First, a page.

The end of May means the grass is growing, the roses are starting to flower and your garden beds need weeding and mulching if you want to enjoy a summer of less maintenance.
Work an organic mulch such as compost, Super Doo or weed-free manure into the top 6 inches of topsoil and you’ll be ready to plant flower or vegetable starts for a jump start on the summer season.
Did you forget to plant summer flowering bulbs? It is not too late to get dahlias, gladiolas and lilies into the ground and to divide up fall flowering perennials such as asters, Shasta daisies and rudbeckias.
Are your sedums looking lean and tall and reaching too much? You can cut sedums in half now. The top of the sedum plant can be rooted by removing the lower leaves and poking the cut end into moist soil. Cutting back tall perennials now will force side branching and more flowers.
Q. When do I prune my lavender plants? They survived the winter but look rather tall with dead leaves at the bottom. I have had them for many years and the plants keep looking worse each year. I even tried fertilizing the lavender plants last summer. — T., Tacoma
A. Pruning after blooming is the general rule of green thumb for lavender and other plants. And when it comes to lavender, cut back by about half, just until you get to the older, woody part of the stem. I use a pair of scissors so I won’t be able to cut easily into the wood.
The bad news is your lavender plants may be struggling due to their age. Lavender and other herbs have short life spans and by year six or seven, they are headed downhill fast. Give those senior lavender plants a death with dignity and rip them out of the ground. Replace them with fresh plants available now and in bloom at nurseries.
The English lavenders do better in our wet winters than the French or Spanish lavenders. Look for “Hidcote” or the dwarf “Compacta” and remember that lavender plants are not just lavender. There are varieties that bloom white or pink, and some others with interesting foliage.
Q. I grew a flowering maple plant or Abutilon from a small plant I purchased at a garden show. I brought the plant indoors for the winter and now want to move it outside to my patio. Problem is, there are small white flies on the leaves. Plus the plant is now over 4 feet tall! I saw on Facebook that you also grow this fancy plant. Your advice? — J.J. Buckley
A. Grab the shears and perform some major surgery on your Abutilon flowering maple now. This tropical member of the mallow family is prone to white fly and scale insects, but cutting back the plant in the spring will get rid of the culprits as they cling to the leaves. Give your potted plant a bigger pot and fresh soil. Fertilize regularly and you’ll have blooms and fresh foliage this summer.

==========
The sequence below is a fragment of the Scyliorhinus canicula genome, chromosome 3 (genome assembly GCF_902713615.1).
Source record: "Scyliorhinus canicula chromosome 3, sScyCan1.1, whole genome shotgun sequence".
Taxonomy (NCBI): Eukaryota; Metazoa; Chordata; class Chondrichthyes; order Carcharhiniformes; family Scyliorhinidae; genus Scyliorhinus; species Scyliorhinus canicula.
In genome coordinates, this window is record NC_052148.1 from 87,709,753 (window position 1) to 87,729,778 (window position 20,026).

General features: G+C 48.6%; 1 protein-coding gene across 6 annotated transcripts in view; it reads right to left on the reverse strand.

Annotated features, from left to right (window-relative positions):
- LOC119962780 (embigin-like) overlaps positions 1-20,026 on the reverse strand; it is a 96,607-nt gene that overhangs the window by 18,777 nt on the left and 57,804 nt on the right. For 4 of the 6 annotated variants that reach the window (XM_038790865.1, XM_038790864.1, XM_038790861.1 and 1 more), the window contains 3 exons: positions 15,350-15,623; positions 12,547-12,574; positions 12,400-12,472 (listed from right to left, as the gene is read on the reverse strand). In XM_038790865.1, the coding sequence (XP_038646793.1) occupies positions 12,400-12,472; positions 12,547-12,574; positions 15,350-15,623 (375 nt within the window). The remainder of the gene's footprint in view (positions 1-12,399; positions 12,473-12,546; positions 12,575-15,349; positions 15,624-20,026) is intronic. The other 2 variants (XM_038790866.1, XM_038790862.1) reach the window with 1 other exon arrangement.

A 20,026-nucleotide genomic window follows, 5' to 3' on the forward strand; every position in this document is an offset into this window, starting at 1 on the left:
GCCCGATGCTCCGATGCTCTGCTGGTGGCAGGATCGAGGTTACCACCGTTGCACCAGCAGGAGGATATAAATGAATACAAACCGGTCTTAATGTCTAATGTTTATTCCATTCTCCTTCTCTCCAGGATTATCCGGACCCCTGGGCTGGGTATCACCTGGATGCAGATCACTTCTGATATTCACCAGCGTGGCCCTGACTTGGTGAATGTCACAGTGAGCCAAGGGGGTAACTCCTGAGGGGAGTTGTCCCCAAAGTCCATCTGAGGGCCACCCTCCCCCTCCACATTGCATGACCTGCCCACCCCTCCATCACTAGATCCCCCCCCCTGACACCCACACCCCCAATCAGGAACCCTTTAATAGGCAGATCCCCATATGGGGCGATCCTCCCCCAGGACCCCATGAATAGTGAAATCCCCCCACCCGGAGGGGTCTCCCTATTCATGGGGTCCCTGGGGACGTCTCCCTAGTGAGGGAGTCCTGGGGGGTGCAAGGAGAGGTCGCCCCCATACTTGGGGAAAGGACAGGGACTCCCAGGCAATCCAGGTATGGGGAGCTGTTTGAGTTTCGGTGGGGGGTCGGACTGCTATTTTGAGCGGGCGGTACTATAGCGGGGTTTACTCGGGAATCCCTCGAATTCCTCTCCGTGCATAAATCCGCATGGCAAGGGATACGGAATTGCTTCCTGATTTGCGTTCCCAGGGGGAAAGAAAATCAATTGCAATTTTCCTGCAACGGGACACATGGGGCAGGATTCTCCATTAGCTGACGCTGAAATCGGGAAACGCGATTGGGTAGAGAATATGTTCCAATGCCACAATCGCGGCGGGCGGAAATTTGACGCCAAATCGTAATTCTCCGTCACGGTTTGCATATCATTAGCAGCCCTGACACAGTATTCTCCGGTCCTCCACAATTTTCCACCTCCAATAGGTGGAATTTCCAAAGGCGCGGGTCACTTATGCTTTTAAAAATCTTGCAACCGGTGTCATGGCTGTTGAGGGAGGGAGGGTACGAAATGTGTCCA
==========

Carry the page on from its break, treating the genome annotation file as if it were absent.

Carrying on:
Abutilons will not survive the winters outdoors, but you can store them in a garage or covered patio then prune them back hard for a fresh start each spring.
Look for more varieties this summer as local nurseries now carry the pink, yellow and tiger-striped Abutilons to add a touch of the tropics to patios. Once they flower, the Abutilon is a real treat for the hummingbirds.
Q. Can you recommend some shrubs I can grow in containers? I have some large (more than 10 gallon) pots that I don’t want to keep repotting every year. I like evergreens and plants that have fall color. Thank you. — P.Y., Bonney Lake
A. My favorite for a large pot are the compact Japanese maples such as the “Fullmoon maple” or any of the grafted red-leaf varieties. Nandinas or heavenly bamboo also thrive for years in a container and come in several forms and leaf colors. Yews offer evergreen color and there are varieties that grow tall and narrow.
For summer color, you can’t beat the hydrangeas and there are many compact varieties including the more winter-hardy mountain hydrangeas also called smooth hydrangeas. These hardy hydrangeas are called the “Annabelle” type. Look for Invicibelle Mini Mauvette, Invincebelle Spirit Two, and a small hydrangea with huge blooms called Invincebelle Wee White. All these hydrangeas are from Proven Winners, the people that have given gardeners the “Cityline” series of hydrangeas with a dense, more compact growth habit.
Marianne Binetti will speak at 1 p.m. Saturday, May 27, at Molbaks Garden + Home, 13625 NE 175th St, Woodinville. The topic is “Container Gardening Dos and Don’ts.” You can register for this free event at www.Molbaks.com.
At 6:30 p.m. Wednesday, May 31, Marianne will speak at the North City Water District, 1519 NE 177th St, Shoreline, on “Four Seasons of Color.” The class is free. For more information, call 206-362-8100
Marianne Binetti has a degree in horticulture from Washington State University and is the author of several books. Reach her at binettigarden.com.